Hours of zoned-out watching of television and pitching washers later, we packed the remaining 12 pounds of dressing and our other allotment of the cache and we were on our way home.

The holiday that celebrates the bounty enjoyed by the early settlers of this country has come and gone again in the flurry of good food and family visits.

Maybe I’m growing up, maybe I should swear off sitting in lawn chairs to eat. There’s always tomorrow. Really, going to my parents’ house on Friday. I’ll let you know.

Saturday, November 22, 2008

Impersonating a Plumber

I have done a little plumbing and I know that it ain’t that hard. The faucets and garbage disposals and toilet workin’s are all really simple. So much simpler than the old days with lead pipe and copper tubing. PVC is really uncomplicated to work with. Saw it off, prime it, glue it and stick it together. Easy as pie.

I did a little plumbing this weekend. The faucet in our bathroom had been leaking pretty bad, and so I bopped down to the Hope Demot store and bought a replacement faucet and a toilet replacement part. More on that later.

The faucet was billed as “1/3 fewer parts, 2/3’s easier!” and had the “needed tools” list on the back, and it was just channel locks, a screwdriver and a crescent wrench. This was gonna be effortless. I looked casually at the supply lines they had in a little display near the faucets. I figured that the current supply lines would be dandy. I hadn’t crawled under the sink to check it out thoroughly, but knew it would be pretty easy. I have done this before. 45 minutes. Tops.

After everybody got out of the house, I got down to some serious plumbing action. I folded up under the sink cabinet to quickly undo the supply lines and loosen the basin nuts holding the old faucet on. Like I said. Easy.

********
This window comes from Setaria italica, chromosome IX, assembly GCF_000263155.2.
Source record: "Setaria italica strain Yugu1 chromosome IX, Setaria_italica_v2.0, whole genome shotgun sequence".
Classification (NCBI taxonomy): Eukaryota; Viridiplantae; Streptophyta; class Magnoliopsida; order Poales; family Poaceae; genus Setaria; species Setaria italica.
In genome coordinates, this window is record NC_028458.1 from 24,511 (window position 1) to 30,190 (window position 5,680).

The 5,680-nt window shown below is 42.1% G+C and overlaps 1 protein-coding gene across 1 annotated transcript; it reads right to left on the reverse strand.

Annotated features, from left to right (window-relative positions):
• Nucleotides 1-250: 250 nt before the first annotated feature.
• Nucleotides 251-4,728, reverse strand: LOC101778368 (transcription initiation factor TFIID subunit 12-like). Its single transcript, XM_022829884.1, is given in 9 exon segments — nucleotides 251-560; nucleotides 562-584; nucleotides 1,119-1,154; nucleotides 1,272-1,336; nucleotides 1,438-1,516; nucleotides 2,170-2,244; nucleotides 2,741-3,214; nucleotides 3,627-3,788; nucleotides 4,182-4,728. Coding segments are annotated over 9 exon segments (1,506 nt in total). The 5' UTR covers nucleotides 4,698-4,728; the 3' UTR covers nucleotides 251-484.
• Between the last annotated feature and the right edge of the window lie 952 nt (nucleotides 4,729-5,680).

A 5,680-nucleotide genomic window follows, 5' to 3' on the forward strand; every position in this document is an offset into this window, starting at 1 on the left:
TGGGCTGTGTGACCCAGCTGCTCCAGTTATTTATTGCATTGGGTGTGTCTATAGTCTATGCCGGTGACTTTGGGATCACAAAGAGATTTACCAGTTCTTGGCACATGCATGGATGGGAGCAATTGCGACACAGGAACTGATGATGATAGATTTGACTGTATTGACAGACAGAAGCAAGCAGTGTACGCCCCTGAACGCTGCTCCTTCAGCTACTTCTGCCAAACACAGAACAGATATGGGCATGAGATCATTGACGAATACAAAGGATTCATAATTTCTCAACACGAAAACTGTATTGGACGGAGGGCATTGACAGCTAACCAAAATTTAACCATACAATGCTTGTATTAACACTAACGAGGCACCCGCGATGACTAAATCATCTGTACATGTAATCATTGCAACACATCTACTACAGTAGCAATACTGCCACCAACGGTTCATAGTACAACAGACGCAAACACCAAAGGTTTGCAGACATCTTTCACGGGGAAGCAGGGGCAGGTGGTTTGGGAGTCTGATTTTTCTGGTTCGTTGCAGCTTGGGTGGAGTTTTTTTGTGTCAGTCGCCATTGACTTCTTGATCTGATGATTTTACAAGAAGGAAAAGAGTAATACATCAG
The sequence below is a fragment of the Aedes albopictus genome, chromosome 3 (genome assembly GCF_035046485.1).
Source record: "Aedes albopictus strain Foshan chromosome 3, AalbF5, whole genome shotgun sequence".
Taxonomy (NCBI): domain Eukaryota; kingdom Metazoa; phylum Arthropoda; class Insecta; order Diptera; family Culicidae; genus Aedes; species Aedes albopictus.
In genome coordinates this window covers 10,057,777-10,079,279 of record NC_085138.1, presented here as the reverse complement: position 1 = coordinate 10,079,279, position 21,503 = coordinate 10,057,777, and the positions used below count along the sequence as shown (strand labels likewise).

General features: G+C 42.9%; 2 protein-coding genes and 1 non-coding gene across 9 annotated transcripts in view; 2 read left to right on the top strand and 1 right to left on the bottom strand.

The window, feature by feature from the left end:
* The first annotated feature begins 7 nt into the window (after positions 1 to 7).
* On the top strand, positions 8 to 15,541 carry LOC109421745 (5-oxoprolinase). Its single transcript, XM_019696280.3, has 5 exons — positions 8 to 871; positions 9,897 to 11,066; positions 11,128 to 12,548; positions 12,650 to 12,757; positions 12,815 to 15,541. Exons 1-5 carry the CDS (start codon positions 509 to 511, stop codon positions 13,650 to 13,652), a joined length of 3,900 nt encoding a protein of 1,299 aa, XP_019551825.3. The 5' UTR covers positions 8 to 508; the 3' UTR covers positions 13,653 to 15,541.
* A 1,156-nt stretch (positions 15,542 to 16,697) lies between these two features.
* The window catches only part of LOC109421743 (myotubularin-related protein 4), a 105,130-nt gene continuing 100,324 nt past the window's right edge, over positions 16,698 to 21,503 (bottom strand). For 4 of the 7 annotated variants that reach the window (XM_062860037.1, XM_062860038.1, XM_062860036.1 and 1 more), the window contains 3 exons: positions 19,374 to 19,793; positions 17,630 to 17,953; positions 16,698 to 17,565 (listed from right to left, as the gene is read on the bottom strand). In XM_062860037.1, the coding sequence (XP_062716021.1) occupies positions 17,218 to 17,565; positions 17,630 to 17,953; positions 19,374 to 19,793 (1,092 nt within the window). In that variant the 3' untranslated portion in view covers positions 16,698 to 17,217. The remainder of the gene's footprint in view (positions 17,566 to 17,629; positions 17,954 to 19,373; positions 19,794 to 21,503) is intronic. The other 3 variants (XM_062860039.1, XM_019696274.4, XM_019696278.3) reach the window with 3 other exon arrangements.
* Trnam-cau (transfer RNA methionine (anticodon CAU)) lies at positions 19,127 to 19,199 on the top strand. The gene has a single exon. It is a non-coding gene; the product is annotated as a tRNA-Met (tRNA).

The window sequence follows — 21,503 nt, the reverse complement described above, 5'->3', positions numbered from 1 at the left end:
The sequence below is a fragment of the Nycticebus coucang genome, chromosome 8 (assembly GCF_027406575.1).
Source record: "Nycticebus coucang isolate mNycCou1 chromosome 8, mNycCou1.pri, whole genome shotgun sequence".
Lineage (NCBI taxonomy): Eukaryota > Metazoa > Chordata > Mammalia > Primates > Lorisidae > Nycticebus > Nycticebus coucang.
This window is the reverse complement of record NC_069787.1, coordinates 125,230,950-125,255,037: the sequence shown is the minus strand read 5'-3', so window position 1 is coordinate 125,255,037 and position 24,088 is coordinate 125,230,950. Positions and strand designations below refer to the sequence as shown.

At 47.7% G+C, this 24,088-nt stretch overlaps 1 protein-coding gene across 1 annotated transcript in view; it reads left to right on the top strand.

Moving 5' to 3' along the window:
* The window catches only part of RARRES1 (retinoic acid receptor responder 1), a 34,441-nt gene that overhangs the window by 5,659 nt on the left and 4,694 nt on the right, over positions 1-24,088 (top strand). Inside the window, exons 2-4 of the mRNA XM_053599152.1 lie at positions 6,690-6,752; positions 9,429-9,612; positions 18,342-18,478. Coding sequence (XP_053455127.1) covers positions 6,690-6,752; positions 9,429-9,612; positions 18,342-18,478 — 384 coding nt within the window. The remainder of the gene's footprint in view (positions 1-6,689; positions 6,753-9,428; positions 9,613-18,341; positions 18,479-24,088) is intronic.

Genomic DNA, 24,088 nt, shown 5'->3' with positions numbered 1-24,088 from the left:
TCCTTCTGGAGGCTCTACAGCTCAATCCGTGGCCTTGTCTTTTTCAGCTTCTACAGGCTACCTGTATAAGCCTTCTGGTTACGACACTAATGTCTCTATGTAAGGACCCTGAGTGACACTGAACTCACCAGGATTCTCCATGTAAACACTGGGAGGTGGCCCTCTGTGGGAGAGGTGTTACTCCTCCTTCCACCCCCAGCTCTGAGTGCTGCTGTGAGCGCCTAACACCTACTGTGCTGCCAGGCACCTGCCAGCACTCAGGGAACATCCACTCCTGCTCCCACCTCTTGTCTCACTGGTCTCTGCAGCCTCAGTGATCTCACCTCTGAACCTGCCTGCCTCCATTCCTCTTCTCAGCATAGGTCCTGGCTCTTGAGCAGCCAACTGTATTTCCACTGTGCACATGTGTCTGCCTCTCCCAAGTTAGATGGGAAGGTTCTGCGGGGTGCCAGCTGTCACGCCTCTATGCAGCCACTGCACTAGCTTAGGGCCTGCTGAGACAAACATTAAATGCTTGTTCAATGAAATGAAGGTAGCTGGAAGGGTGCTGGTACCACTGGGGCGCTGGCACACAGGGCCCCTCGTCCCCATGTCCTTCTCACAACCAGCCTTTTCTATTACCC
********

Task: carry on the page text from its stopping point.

Except for the fact that the basin nuts were really tough to loosen. Really, really tough. I tried to get the channel locks in there to get a grip and then twist it the right way. They put sinks in tight places and upside down, in case you’ve never been under one. After you break the things loose, you’d expect that the nuts are going to, at some point in time, be able to be taken off by hand. You’d think. For some reason, even after breaking the initial tight, the thing never got any looser.

The longer I laid on my big, fat back, arms elevated, the harder it was to handle two slip-joint pliers on each side of the stupid nylon nut, trying to coax it off of its home for the last 18 or so years. I nearly broke down and asked my neighbor if he had a basin wrench, but the bright idea of the Dremel came to mind, and the cut-off wheel became my hero of the moment.

I unfurled from the box I had furled myself into, and got my trusty rotary tool. In a short while, I was again contorted into the cabinet, but this time with a hope in my mind that I could actually make headway. Revving the ol’ Dremel, I bit into the black plastic and bore down until it bogged down, then backed off a little. The cut-off wheel did its work, and was soon spitting melted plastic in my face. I took a different angle on the other side and soon the slack was enough to release the cursed implement. I repeated the action on the hot water side and was soon in “bidness”.